Healthy support

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Your body needs lots of different vitamins and minerals to run smoothly, grow properly and stay healthy.(1) However, nutrients contained in foods like vegetables and fruit no longer contain enough of certain nutrients, due to a decrease in topsoil and the increase in artificial fertilisers to yield bigger crops. (2) Therefore, you may think that you are following a healthy, well-balanced diet, but you may not be getting the right amounts of vitamins and minerals from your food. (1,3)

Taking a supplement could be a useful way of getting various nutrients, (3) because:

  • Some vitamins and most minerals cannot be produced by your body, (3,4) g. Vitamin B12
  • Minerals like magnesium get depleted quickly during exercise (5)
  • Iron in your also body gets depleted during exercise through foot impact and sweating (6)

You may benefit from a supplement:

  • If you don’t eat the recommended daily servings of healthy foods because you might be on a diet (1,7)
  • If you follow a vegetarian lifestyle or might even be excluding certain types of food from your diet because of allergies or intolerances(1,7)
  • If you suffer from a disease or condition that limits your body’s ability to absorb nutrients (1,7)
  • Older people are at risk because their diminished sense of taste and smell affects their appetite (1,8)
  • If you are menopausal, you will need supplements like Vitamin D and calcium to prevent osteoporosis and lower the risk of fractures (1)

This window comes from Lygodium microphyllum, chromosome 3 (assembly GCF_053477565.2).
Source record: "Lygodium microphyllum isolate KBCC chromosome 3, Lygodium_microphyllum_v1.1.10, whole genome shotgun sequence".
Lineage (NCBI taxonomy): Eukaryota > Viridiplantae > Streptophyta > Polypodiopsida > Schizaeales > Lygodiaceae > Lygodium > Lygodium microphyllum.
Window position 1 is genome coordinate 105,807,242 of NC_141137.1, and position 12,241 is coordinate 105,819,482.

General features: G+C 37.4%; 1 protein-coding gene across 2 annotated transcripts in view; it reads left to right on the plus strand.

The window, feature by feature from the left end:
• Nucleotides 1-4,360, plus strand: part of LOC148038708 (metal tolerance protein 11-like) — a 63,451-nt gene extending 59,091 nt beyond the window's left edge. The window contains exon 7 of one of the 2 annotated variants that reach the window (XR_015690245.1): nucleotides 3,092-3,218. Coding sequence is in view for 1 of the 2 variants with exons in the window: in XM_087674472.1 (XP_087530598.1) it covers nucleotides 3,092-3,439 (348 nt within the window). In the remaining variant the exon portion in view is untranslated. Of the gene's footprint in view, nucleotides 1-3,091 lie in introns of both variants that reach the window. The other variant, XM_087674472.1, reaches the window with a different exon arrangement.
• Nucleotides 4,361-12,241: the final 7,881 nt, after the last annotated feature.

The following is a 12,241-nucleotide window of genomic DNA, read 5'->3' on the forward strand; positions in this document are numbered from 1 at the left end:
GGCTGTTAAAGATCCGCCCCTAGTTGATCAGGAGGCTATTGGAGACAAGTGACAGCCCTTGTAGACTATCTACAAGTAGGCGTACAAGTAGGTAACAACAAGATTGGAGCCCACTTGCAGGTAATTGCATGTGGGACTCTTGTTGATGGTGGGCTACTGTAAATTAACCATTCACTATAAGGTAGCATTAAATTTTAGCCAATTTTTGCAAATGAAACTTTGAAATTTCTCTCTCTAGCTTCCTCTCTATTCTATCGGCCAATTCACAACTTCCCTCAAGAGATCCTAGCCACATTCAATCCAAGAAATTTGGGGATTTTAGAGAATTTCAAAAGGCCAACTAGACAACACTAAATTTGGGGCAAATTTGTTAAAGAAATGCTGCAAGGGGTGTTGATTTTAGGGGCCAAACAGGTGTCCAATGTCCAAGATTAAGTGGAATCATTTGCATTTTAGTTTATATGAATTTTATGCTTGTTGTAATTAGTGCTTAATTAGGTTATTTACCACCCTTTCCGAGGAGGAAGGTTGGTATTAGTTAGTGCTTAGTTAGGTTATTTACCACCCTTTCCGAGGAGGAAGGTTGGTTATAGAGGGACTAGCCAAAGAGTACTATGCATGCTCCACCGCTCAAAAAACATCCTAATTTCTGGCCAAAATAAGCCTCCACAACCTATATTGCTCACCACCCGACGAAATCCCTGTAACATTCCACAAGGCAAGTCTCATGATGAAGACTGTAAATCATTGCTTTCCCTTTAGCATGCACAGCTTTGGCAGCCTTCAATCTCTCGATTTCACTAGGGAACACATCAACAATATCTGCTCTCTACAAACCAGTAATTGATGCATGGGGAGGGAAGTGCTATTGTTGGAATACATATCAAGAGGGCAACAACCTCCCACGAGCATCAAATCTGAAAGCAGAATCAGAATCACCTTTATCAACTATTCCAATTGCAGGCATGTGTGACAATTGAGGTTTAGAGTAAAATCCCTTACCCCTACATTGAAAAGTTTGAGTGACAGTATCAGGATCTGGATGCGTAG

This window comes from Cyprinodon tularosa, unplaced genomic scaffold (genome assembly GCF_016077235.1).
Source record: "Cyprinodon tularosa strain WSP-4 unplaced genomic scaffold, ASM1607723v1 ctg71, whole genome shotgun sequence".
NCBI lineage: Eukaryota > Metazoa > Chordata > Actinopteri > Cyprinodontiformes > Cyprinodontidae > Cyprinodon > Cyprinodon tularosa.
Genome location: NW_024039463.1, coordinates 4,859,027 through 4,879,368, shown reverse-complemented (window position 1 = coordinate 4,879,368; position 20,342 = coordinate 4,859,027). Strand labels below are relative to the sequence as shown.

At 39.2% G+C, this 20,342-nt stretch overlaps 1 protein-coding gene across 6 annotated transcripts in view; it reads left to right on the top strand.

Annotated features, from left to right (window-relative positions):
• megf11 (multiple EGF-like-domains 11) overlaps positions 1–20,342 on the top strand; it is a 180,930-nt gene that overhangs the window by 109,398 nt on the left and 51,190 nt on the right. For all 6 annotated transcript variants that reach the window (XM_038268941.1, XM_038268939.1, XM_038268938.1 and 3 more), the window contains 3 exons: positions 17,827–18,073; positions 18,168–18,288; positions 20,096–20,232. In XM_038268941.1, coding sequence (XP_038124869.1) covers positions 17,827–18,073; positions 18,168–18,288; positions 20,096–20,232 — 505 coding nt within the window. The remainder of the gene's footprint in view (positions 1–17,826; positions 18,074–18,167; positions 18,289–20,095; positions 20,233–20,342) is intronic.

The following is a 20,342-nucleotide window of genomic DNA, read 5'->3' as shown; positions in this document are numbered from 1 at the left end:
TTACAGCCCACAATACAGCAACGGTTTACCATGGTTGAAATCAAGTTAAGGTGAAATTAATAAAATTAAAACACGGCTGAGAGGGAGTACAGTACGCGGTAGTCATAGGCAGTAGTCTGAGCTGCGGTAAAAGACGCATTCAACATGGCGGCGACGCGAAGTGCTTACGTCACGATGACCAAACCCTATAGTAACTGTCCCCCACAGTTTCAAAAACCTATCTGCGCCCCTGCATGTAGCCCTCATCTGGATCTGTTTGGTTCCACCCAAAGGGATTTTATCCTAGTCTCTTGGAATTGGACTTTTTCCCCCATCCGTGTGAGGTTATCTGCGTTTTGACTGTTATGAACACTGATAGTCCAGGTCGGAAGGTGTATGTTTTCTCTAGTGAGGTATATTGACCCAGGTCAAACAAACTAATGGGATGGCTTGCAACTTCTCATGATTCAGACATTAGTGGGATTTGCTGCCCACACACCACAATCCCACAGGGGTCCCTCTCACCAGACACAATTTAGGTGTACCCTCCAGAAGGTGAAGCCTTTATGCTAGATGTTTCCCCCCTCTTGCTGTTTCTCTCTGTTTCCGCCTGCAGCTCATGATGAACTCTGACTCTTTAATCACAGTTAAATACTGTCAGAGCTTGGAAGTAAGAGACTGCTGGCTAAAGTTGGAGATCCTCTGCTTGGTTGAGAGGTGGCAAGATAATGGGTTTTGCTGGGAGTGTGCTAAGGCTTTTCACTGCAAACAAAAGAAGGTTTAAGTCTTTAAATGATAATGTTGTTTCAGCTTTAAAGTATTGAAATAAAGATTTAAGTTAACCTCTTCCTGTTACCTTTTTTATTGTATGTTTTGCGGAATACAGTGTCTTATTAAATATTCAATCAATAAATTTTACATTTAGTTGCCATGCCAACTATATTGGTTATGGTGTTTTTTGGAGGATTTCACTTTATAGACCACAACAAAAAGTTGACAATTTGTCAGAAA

• Lifestyle habits like smoking and excessive use of alcohol (1)
  • If you are pregnant or trying for a baby, you will need certain nutrients like folic acid and iron to protect your health and that of your developing baby (1)

If you fall into any of the above categories, you may benefit from a multivitamin supplement. (1,7)

References: 1. Mayo Clinic Women’s Healthsource. Special Report, July 2009. Vitamins and Minerals. What You Should Know About Essential Nutrients. [online] [cited 2015 October 18]. Available from: URL: http://www.mayoclinic.org/documents/mc5129-0709-sp-rpt-pdf/doc-20079085. 2. Marler JB, Wallin JR. Human Health, the Nutritional Quality of Harvested Food and Sustainable Farming Systems. Nutrition Security Institute. [online] [cited 2015 October 18]. Available from: URL: http://www.nutritionsecurity.org/PDF/NSI_White%20Paper_Web.pdf. 3. Vitamins and Minerals: Overview of Nutrition. Merck Manual Home Edition. [online] [cited 2015 October 18]. Available from: URL: http://www.merckmanuals.com/home/disorders_of_nutrition/overview_of_nutrition/vitamins_and_mi nerals.html. 4. Langan RC, Zawistoski KJ. Update on Vitamin B12 Deficiency. Am Fam Phys 2011;83(12):1425- 1430. 5. Kass LS, Skinner P, Poeira F. A Pilot Study on the Effects of Magnesium Supplementation with High and Low Habitual Dietary Magnesium Intake on Resting and Recovery from Aerobic and Resistance Exercise and Systolic Blood Pressure. J Sports Sci Med 2013;12:144-150. 6. Peeling P, Dawson B, Goodman C, Landers G, Trinder D. Athletic induced iron deficiency: new insights into the role of inflammation, cytokines and hormones. Eur J Appl Physiol 2008;103(4):381-391. 7. MayoClinic. Supplements: Nutrition in a pill? [online] 2014 [cited 2017 October 18]. Available from: URL: https://www.mayoclinic.org/healthy-lifestyle/nutrition-and-healthy-eating/in-depth/supplements/art-20044894. 8. KZN Department of Health Services and Welfare. Nutrition and Ageing. [online] [cited 2015 October 18]. Available from: URL: http://www.kznhealth.gov.za/nutrition/ageing.htm.

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